The objective of economic growth after abandoning the ‘zero covid’ policy, the appointment of a new prime minister or the slogans in foreign policy after the last scuffles with the US will star in the annual session of the National People’s Congress (ANP, Legislative) that begins tomorrow in Beijing.
1. NEW APPOINTMENTS
Once Xi Jinping revalidated his position as general secretary of the Communist Party (CPC) at the XX Congress in October, the PA is expected to formalize his third presidential term and as head of the Armed Forces, in addition to appointing a new team of loyalists at the head of the Executive.
Li Qiang, Xi’s protégé and number two of the CPC, will be sworn in as the new premier replacing Li Keqiang, while Foreign Minister Qin Gang, appointed in December 2022, will hold his first press conference against the rise of tensions with Washington or the war in Ukraine as a backdrop.
2. POST-COVID CHINA
On the opening day of the conclave, the growth forecasts of the world’s second largest economy for 2023 will be announced. According to some analysts, it could be set at around 5% after growing 3% in 2022, one of the lowest rates in decades.
The authorities must also set a fiscal deficit target at a time when the country seeks to revitalize its economy after the impact of the ‘zero covid’ policy, which last year weighed heavily on activity due to restrictions and strict confinements imposed in the face of the spread of the virus.
Analysis firm Trivium believes the new prime minister could offer signals pointing to “fewer restrictions and a more favorable environment for foreign investment” to boost market confidence.
3. INTERNAL RESTRUCTURING
The Chinese legislature session could leave restructuring in several departments so that some powers could pass from the State Council (Executive) to CPC bodies, further entrenching Xi’s power.
“Xi has already managed to place his protégés in key government posts. He will stand as an arbiter when there are disagreements between them,” Dong Zhang of the Hong Kong University of Science and Technology told the South China Morning Post.
One of these restructurings, according to the Hong Kong press, could involve the Ministry of Public Security and the Ministry of State Security, portfolios for interior affairs and intelligence and dependent on the Executive, becoming part of a new institution under the direct command of the CCP.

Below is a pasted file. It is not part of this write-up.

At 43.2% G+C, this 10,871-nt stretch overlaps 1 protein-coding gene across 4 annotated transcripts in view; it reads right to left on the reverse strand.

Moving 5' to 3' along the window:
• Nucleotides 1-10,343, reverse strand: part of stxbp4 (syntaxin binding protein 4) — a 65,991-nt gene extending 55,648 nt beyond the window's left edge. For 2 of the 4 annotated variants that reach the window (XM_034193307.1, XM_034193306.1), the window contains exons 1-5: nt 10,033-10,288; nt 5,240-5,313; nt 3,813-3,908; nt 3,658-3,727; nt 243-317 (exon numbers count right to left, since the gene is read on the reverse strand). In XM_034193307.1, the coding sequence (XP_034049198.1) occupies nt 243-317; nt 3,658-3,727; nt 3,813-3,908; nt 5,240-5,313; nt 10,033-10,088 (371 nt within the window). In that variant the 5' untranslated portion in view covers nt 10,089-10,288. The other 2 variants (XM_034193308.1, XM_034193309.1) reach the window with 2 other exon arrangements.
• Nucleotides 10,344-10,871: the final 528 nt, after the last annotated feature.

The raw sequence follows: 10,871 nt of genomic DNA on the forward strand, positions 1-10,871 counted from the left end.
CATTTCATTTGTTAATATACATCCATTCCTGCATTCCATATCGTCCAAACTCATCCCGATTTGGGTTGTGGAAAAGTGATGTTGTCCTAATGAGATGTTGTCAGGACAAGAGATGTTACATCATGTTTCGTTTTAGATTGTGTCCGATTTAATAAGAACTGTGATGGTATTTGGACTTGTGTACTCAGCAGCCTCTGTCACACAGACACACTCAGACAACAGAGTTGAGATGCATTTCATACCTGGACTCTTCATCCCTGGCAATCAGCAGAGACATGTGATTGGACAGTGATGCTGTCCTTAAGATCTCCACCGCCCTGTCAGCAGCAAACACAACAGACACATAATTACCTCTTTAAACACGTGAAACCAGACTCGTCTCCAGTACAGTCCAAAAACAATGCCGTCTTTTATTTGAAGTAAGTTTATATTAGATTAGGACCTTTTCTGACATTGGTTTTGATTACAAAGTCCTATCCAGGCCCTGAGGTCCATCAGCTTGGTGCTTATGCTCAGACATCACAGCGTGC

4. TENSIONS WITH THE UNITED STATES
Analysts also expect Xi to step up his calls for “technological self-sufficiency” and continue his ideological struggle by presenting China’s development model as an alternative to a West that China says it perceives to be in decline.
All this in a context of recent tensions with the US, with economic and diplomatic clashes in several areas, such as the situation in Taiwan, trade and technological sanctions or the most recent episode of the “spy” balloons.
The new foreign minister is expected to appear publicly to explain the keys to the portfolio, which recently published a report accusing the US of “using multiple methods to maintain its global supremacy”, which it considers “a risk at the global level”.
5. DEFENSE AND TAIWAN
The ANP will also announce the growth of the country’s defense budget – in 2022 it was 7.1% and, in 2021, 6.8% – amid tensions in the South China Sea and the gaze set on Taiwan, an island that Beijing claims.
Tensions between Beijing and Taipei intensified last summer due to the visit of the then president of the US Congress, Nancy Pelosi, strongly condemned by the Chinese authorities.
Just this week, the Chinese military protested the flight of a US military reconnaissance aircraft over the Taiwan Strait which, according to Beijing, poses “a threat to regional peace and stability.”
6. SOCIAL LEGISLATION
The ANP could address the country’s declining birth rate: in addition to already allowing its citizens to have a third child, some voices have called for legislation to help reverse the growing demographic crisis.
In this regard, the local press notes that the CCP’s advisory body will submit a proposal to gradually open access to egg freezing to single women and include infertility treatment in the social security system, and another to ensure that single mothers who have children enjoy the same rights as married women.